Given these constraints I think the per-datacenter policy can go into data files that is controlled outside of my VCS like with a web application or simple editor. The common data that should apply company wide need to be controlled under my VCS and managed by the change control board.

Hiera makes this easy. By configuring it as above the new Puppet data search path – for a machine in dc1 – would be:

  • $data::dc1::ntpservers – based on the Hiera configuration, user specific
  • $data::common::ntpservers – based on the Hiera configuration, user specific
  • $ntp::config::data::ntpservers – users do not touch this, it’s for module authors
  • $ntp::data:ntpservers – users do not touch this, it’s for module authors

You can see this extends the list seen above, the module author data space remain in use but we now have a layer on top we can use.

First we create the company wide policy file in Puppet manifests:

modules/data/manifests/common.pp

class data::common {
   $ntpservers = ["ntp1.example.com", "ntp2.example.com"]
}

As Hiera will query this prior to querying any in-module data this will effectively prevent any downloaded module from supplying NTP servers other than ours. This is a company wide policy that applies to all machines unless specifically configured otherwise. This lives with your code in your SCM.

Next we create the data file for machines with fact $location=dc1. Note this data is created in a YAML file outside of the manifests. You can use JSON or any other Hiera backend so if you had this data in a CMDB in MySQL you could easily query the data from there:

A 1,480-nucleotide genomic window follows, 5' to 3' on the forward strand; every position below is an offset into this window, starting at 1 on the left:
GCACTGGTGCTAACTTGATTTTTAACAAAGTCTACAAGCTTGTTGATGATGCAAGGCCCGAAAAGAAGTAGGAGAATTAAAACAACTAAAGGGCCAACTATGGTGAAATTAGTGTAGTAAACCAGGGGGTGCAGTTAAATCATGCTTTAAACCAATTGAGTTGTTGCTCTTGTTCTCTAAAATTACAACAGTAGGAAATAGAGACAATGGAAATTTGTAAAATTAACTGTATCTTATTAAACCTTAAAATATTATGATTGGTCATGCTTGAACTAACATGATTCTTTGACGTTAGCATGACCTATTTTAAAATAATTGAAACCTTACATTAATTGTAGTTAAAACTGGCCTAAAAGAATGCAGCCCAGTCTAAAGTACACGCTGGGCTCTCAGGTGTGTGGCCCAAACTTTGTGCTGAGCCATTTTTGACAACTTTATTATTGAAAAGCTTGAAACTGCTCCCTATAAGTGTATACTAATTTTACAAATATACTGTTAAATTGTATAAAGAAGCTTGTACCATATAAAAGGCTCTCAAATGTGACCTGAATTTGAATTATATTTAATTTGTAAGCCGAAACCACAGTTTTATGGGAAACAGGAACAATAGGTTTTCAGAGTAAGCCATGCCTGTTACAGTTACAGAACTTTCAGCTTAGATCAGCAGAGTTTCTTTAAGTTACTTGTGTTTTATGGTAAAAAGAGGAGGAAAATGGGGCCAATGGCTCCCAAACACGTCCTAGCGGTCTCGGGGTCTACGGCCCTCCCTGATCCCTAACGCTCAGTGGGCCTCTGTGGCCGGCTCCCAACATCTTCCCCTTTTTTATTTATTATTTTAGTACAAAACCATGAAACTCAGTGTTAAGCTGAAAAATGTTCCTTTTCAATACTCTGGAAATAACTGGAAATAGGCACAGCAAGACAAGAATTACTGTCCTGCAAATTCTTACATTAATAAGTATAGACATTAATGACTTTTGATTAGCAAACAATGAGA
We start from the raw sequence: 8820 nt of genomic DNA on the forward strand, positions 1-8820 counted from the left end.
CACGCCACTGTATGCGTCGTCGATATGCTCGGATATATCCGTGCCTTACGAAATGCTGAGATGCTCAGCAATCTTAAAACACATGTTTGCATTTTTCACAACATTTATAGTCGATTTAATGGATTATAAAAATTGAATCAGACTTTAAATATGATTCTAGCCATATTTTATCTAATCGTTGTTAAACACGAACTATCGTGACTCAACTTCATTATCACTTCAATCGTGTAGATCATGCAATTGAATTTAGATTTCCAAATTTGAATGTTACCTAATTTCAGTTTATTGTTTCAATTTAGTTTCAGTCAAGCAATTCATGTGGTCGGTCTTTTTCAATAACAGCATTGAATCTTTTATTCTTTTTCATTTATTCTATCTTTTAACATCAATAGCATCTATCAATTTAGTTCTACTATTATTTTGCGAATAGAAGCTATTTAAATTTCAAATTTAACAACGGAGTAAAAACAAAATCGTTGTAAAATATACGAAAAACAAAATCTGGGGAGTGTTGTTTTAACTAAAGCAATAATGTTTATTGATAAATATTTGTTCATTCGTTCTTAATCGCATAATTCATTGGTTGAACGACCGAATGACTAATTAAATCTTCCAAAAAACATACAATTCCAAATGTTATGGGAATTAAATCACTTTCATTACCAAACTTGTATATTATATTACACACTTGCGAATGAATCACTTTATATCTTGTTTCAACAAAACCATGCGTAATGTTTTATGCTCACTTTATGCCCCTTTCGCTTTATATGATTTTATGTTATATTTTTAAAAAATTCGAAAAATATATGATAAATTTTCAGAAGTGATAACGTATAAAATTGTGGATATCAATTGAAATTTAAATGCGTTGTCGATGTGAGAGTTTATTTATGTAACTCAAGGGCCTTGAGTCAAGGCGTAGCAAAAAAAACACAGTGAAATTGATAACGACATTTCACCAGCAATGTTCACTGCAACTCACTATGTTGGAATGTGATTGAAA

hieradb/dc1.yaml

---
ntpservers: - ntp1.dc1.example.com
            - ntp2.dc1.example.com

And this is the really huge win. You can create Hiera plugins to get this data from anywhere you like that magically override your in-manifest data.

Finally here are a few Puppet node blocks:

node "web1.prod.example.com" {
   $location = "dc1"
   include ntp::config
}
 
node "web1.dev.example.com" {
   $location = "office"
   include ntp::config
}
 
node "oneoff.example.com" {
   class{"ntp::config": 
      ntpservers => ["ntp1.isp.net"]
   }
}

These 3 nodes will have different NTP configurations based on their location – you should really make $location a fact:

  • web1.prod will use ntp1.dc1.example.com and ntp2.dc1.example.com
  • web1.dev will use the data from class data::common
  • oneoff.example.com is a complete weird case and you can still use the normal parametrized syntax – in this case Hiera wont be involved at all.

And so we have a very easy to use a natural blend between using param classes from an ENC for full programmatic control without sacrificing the usability for beginner users who can not or do not want to invest the time to create an ENC.

The plugin is available on GitHub as hiera-puppet and you can just install the hiera-puppet gem. You will still need to install the Parser Function into your master until the work I did to make Puppet extendable using RubyGems is merged.

The example above is on GitHub and you can just use that to test the concept and see how it works without the need to plug into your Puppet infrastructure first. See the README.

The Gem includes extlookup2hiera that can convert extlookup CSV files into JSON or YAML.